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Monday, 12 September 2016

New online paper: Rhosyfelin is NOT a quarry

As readers of this blog will know, the debate about Rhosyfelin has been going on mostly off the record, or in press releases, or on this blog, with very little in the way of discussion in peer-reviewed articles in learned journals.  Well, some journals are more learned than others......  there have been a number of articles and editorial comments in Current Archaeology and British Archaeology, but those articles are not peer-reviewed, and we can forget about them on the basis that they are written to promote new research findings and pet theories to a readership of non-specialists.  So they are by definition neither balanced nor independently scrutinised.  As far as I can gather, they are largely written by invitation.  So what are we left with?  Three papers, as follows:

1.  Brian John, Dyfed Elis-Gruffydd and John Downes (2015). OBSERVATIONS ON THE SUPPOSED “NEOLITHIC BLUESTONE QUARRY” AT CRAIG RHOSYFELIN, PEMBROKESHIRE". Archaeology in Wales 54, pp 139-148. (Publication 14th December 2015)

2.  Brian John, Dyfed Elis-Gruffydd and John Downes (2015).  "Quaternary Events at Craig Rhosyfelin, Pembrokeshire."  Quaternary Newsletter, October 2015 (No 137), pp 16-32. (November 2015)

3. Mike Parker Pearson, Richard Bevins, Rob Ixer, Joshua Pollard, Colin Richards, Kate Welham, Ben Chan, Kevan Edinborough, Derek Hamilton, Richard Macphail, Duncan Schlee, Jean-LucSchwenninger, Ellen Simmons and Martin Smith (2015). Craig Rhos-y-felin: a Welsh bluestone megalith quarry for Stonehenge. Antiquity, 89, pp 1331-1352 (7th December 2015)


The three papers were published within the space of a month, so they were all in the publishing pipeline at the same time, and there was no possibility of cross-citations and no opportunity for the authors to assess the reliability of opposing arguments or indeed the reliability of cited evidence.  As every reader realises, there is not much common ground between the geomorphological interpretation of Rhosyfelin and that of the archaeologists.  At some stage, each of the two teams needs to assess the reliability of what the other team is saying -- you cannot simply potter on by ignoring the "inconvenient" views of other specialists.  On this blog I gave a thorough assessment of the paper from the Parker Pearson team back in December 2015:

In my summary, I said:  I am mystified that this paper (by Parker Pearson et al) has found its way into print in a prestigious journal, since it comprehensively ignores all the protocols of scientific publishing and since it is simply an exercise in ruling hypothesis confirmation.   I still think that.  Anyway, some of the contributors to the blog suggested I should write an article for submission to Antiquity in which I expressed my reservations in diplomatic language!  Anyway, in the spring of 2016 I wrote a short article with a few added illustrations and submitted it to the journal for consideration,  not really expecting it to be accepted, for reasons that are not too difficult to discern!  I made some substantial alterations to the text on the basis of one peer review, and then the revised text was reviewed by at least two other reviewers (not of my choosing) and by the editor before being formally rejected.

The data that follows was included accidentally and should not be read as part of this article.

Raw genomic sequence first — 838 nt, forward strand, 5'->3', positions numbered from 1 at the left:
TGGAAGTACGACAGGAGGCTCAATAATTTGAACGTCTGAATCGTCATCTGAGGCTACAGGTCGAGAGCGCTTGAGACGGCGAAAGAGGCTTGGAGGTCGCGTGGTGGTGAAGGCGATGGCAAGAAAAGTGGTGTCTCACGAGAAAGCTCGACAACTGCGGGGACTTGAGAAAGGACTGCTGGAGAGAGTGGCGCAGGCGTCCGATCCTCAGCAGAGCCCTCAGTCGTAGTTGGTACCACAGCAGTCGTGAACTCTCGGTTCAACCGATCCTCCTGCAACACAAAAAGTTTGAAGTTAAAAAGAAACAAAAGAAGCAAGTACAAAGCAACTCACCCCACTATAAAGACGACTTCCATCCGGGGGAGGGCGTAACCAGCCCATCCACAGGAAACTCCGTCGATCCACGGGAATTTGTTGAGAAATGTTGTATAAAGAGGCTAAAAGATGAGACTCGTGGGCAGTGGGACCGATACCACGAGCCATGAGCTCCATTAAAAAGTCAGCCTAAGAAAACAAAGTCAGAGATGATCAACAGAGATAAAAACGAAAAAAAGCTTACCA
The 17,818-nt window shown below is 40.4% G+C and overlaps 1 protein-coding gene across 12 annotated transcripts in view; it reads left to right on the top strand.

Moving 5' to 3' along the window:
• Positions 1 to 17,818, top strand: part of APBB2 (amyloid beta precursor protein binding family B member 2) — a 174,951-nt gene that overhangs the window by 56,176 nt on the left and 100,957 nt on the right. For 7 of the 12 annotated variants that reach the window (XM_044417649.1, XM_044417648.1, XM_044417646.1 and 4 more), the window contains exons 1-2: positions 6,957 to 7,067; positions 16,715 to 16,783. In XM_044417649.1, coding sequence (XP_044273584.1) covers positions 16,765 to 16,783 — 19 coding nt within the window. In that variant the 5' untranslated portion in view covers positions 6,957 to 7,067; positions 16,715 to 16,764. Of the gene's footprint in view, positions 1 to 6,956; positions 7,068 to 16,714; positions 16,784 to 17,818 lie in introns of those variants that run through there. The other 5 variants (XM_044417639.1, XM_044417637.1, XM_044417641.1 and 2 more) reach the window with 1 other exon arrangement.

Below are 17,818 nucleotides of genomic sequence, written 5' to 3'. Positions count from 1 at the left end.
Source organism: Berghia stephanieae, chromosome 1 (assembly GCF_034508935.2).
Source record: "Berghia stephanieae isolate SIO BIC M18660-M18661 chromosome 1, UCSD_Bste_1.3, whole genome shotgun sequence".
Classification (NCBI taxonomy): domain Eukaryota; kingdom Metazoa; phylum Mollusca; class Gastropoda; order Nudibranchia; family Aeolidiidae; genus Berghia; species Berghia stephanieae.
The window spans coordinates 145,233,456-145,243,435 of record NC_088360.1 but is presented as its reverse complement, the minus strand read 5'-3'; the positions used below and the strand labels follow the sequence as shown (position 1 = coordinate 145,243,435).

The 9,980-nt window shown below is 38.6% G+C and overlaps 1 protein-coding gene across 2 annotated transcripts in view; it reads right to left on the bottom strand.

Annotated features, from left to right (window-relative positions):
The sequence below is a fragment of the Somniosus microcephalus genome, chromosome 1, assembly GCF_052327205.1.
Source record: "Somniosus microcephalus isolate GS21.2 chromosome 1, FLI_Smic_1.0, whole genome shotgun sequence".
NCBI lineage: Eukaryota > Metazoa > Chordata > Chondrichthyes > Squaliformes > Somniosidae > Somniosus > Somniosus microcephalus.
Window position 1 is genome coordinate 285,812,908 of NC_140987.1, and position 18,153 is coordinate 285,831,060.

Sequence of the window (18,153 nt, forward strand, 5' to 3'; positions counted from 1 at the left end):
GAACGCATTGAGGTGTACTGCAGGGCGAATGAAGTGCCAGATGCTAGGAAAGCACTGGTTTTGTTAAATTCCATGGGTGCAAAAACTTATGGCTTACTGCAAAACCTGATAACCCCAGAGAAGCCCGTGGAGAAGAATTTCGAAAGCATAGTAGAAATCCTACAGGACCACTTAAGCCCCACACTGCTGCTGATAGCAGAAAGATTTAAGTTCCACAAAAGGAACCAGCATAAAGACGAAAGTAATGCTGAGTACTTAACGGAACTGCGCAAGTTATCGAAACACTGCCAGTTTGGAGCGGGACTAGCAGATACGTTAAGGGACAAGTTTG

The grounds for the rejection were that the article contained too much material which was already published in other articles.  That's true -- some of the information is of course contained in our articles published in Quaternary Newsletter and  Archaeology in Wales.  But I had included it, in summarised form, because if I had failed to produce any hard evidence I would most certainly have had the article rejected on the grounds that it was entirely negative and that it failed to provide any data or arguments to back up my criticisms of the paper from the MPP team.  Anyway, I did not want it just to be a tirade directed at another piece of work, and I wanted an archaeological readership to encounter just a little geomorphology............

I am still rather bemused by this "no repeat publication" ruling by the editor, since the first part of the MPP group's paper (the first four pages were clearly written by Richard Bevins and Rob Ixer) consists entirely of geological material already in print.  So repetition and citation are apparently OK for some, but not for others.

What to do next?  Well, the editor has now invited me to submit something brief that can be used to stimulate a debate -- with very serious limits on the number of words available.  MPP and his colleagues can then come back at me with whatever points they want to raise.  That's OK -- I may well go along with that suggestion.

But in the meantime, what to do with the paper as submitted and rejected?  There would be no point in sending it to another journal, since it was written FOR the journal Antiquity and would make little sense anywhere else.  For better or for worse, I have now published it online as a "working paper."  This means it becomes available for people too see and to comment on, and I can alter it if anybody points out mistakes or pieces of unfortunate phraseology.  Does it have any "status" or "academic value"?  I leave that for others to judge, but I quite like the "democratic publishing" process that is now possible, thanks to the web and online publishing platforms like ResearchGate.  In the process of making revisions I have taken on board all of the comments from the Antiquity editor and my own referees and those chosen by him -- and I thank all of them for their help in improving the manuscript.  It is now as reliable, I think, as anything you are likely to read in a learned journal anywhere.

If anybody wants to cite it, please use the following format:

Brian John (2016).  Craig Rhos-y-felin is NOT shown to be a Welsh bluestone megalith quarry for Stonehenge.  Greencroft Working Paper No 2, August 2016.  Online ResearchGate publication.
DOI: 10.13140/RG.2.2.11635.12322


TonyH said...

Is MORE necessarily more magnificently authentic and accurate? MPP may believe this. He has no fewer than 13 [THIRTEEN] other contributors to his Antiquity Paper. When we compare this to Brian's magnificent 3 [THREE], we realise MPP has many human resources to call upon, who are willing to nail their colours to the mast.